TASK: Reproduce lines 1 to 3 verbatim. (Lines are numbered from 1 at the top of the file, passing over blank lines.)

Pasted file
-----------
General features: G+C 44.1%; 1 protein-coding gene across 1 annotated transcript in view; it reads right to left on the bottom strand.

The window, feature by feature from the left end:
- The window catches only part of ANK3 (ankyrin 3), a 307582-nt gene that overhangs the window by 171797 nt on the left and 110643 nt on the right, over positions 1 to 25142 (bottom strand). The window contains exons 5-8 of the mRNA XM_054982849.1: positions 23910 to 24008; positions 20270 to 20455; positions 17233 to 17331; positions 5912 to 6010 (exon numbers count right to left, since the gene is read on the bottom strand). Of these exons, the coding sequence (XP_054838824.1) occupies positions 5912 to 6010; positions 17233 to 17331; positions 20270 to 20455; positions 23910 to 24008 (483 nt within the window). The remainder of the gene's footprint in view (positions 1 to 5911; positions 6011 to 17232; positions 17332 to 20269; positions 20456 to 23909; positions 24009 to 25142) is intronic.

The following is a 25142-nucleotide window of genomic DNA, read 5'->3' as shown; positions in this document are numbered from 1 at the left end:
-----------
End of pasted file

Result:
General features: G+C 44.1%; 1 protein-coding gene across 1 annotated transcript in view; it reads right to left on the bottom strand.

The window, feature by feature from the left end:
- The window catches only part of ANK3 (ankyrin 3), a 307582-nt gene that overhangs the window by 171797 nt on the left and 110643 nt on the right, over positions 1 to 25142 (bottom strand). The window contains exons 5-8 of the mRNA XM_054982849.1: positions 23910 to 24008; positions 20270 to 20455; positions 17233 to 17331; positions 5912 to 6010 (exon numbers count right to left, since the gene is read on the bottom strand). Of these exons, the coding sequence (XP_054838824.1) occupies positions 5912 to 6010; positions 17233 to 17331; positions 20270 to 20455; positions 23910 to 24008 (483 nt within the window). The remainder of the gene's footprint in view (positions 1 to 5911; positions 6011 to 17232; positions 17332 to 20269; positions 20456 to 23909; positions 24009 to 25142) is intronic.